Ideally, the two sides would have landed quickly on an arrangement that satisfied those concerns and priorities. But it wasn't until May 2023 that all parties finally agreed to the ad hoc committee the government proposed two years earlier.

WATCH: PM accuses Conservatives of weaponizing national security

That committee of four MPs, with three former justices reviewing the documents to determine what could be released publicly, has finally produced some disclosure.

What those documents show offers reasons for concern about the behaviour of the two scientists and how well the lab enforced its protocols. Opposition MPs have every reason to ask whether more could have been done at the time and what has been done since to improve security policies.

But while those MPs are clamouring for a political scandal, the big problem is the simple fact that this business is only being aired out now — and not three years ago.

Was all this secrecy necessary?

In a letter attached to the documents, the four MPs — Liberal MP Iqra Khalid, Conservative MP John Williamson, Bloc Quebecois MP René Villemure and NDP MP Heather McPherson — acknowledge that some amount of secrecy was justified, particularly for documents from the Canadian Security Intelligence Service. But they also said that the "majority" of documents from the Public Health Agency should be released.

"The information appears to be mostly about protecting the organization from embarrassment for failures in policy and implementation, not legitimate national security concerns," the MPs wrote.

Officials from the agency probably could point to a stack of internal legal opinions and policies that supported their decisions about what could be released publicly. (Health Minister Mark Holland says public servants are in charge of deciding on redactions, and argues that is how it should be.) And maybe agency and security officials had concerns about how opposition MPs originally proposed to handle those documents.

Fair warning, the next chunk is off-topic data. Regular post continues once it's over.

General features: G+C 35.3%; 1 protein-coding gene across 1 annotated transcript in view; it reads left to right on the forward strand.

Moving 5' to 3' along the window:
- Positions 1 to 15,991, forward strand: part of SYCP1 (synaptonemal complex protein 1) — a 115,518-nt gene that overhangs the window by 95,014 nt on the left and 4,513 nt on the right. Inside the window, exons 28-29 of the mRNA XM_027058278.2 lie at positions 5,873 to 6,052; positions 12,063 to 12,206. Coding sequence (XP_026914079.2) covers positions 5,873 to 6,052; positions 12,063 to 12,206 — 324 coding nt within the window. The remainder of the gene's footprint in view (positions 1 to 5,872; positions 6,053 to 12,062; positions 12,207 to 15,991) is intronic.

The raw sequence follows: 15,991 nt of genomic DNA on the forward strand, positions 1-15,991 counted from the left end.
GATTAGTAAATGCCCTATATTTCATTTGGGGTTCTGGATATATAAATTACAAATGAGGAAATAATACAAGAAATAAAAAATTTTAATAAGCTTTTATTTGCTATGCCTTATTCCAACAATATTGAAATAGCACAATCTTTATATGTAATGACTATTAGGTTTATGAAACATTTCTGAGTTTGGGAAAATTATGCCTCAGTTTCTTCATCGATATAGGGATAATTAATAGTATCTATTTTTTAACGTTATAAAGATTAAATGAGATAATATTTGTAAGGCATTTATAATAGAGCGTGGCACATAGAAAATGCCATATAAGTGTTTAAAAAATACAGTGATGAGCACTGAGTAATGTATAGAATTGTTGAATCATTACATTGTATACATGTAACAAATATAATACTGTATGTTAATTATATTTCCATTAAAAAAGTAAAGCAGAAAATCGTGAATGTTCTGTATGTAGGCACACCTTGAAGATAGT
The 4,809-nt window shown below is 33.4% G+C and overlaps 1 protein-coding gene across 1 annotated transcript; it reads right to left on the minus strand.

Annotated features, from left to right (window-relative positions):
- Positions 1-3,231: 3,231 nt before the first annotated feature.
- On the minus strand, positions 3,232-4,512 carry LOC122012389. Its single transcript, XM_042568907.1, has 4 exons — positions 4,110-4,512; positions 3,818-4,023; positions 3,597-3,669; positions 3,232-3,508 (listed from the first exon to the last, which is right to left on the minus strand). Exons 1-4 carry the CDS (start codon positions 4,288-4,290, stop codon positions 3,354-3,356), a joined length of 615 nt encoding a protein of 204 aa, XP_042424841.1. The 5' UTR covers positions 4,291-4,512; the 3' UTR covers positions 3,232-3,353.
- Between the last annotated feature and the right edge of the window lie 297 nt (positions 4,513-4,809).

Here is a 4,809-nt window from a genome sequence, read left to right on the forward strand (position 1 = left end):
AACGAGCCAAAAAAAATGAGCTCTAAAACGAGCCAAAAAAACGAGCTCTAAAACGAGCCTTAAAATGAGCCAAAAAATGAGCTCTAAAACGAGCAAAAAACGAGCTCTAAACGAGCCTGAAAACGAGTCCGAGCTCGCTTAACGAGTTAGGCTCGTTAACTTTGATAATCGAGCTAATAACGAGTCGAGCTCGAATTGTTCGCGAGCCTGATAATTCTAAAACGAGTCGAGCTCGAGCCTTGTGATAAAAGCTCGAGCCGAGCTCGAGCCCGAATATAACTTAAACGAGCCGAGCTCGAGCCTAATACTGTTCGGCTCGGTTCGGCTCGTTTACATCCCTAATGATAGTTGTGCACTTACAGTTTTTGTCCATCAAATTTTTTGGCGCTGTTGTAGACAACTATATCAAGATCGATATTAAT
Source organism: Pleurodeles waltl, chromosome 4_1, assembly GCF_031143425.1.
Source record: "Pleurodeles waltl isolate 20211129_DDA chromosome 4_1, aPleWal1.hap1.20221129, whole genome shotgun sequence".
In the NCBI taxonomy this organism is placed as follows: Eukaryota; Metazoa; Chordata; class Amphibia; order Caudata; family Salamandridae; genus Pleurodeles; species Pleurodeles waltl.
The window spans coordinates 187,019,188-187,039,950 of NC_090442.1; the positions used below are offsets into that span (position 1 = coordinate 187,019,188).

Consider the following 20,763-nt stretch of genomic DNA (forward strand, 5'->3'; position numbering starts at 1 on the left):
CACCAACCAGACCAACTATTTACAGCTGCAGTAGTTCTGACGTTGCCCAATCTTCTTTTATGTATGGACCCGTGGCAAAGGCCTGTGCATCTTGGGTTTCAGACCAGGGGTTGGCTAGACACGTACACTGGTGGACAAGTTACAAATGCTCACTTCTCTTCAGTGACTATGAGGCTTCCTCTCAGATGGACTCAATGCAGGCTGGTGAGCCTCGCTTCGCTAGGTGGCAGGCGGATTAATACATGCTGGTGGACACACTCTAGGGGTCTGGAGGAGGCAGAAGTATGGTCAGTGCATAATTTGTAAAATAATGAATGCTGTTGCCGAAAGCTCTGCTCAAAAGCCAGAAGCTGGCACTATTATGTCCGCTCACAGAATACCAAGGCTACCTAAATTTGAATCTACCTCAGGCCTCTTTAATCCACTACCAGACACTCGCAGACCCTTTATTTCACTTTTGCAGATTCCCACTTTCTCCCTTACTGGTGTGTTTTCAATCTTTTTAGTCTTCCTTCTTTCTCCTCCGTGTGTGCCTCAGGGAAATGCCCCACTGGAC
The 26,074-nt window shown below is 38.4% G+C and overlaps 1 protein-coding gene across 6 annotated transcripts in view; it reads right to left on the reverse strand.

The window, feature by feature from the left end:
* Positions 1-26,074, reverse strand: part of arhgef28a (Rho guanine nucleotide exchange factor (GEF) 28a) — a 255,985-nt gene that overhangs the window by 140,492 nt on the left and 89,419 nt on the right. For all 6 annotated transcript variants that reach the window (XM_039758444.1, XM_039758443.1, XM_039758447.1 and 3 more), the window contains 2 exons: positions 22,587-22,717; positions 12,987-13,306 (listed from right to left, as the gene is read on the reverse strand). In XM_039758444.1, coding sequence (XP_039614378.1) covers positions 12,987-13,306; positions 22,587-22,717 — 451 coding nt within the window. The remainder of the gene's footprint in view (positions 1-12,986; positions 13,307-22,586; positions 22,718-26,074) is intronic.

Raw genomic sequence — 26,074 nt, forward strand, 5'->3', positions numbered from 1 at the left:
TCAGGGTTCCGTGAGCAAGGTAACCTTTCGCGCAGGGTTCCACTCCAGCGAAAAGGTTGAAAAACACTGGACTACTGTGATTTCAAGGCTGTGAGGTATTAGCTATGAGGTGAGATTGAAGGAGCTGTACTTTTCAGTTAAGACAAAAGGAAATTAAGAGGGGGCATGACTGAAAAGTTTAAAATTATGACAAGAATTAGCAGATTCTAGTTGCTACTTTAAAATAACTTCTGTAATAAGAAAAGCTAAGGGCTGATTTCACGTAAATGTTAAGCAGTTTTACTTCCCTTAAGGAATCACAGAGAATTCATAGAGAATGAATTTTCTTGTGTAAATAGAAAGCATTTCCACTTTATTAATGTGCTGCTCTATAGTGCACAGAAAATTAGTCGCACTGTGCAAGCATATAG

WATCH: Conservative leader says National Microbiology Lab scientists should not work with China

But the mere fact that this much information has now been released shows that it didn't absolutely need to be kept secret in the first place. Which suggests, once again, that this government is too quick to come down on the side of withholding information.

The last fight over documents, more than a decade ago, offered a similar conclusion. When secret documents related to the handling and treatment of Afghans detained by the Canadian Forces were handed over to an ad hoc committee of MPs and a panel of legal experts, the end result was at least a little more disclosure than would otherwise have occurred.

Partisans will cry cover-up, but it's possible that the problem is actually more systemic and cultural — a tendency toward excessive secrecy that has built up over generations, even as successive governments have promised new levels of transparency. Canadians tend to default to reticence. And we have created governments in our own image, ones which default to keeping their confidences confidential.

Governments have legitimate reasons to keep some things secret. Real questions need to be asked about how Parliament can responsibly handle secret information.

But the biggest question is why it took more than three years for this week's disclosure to happen.

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Credit belongs to : www.cbc.ca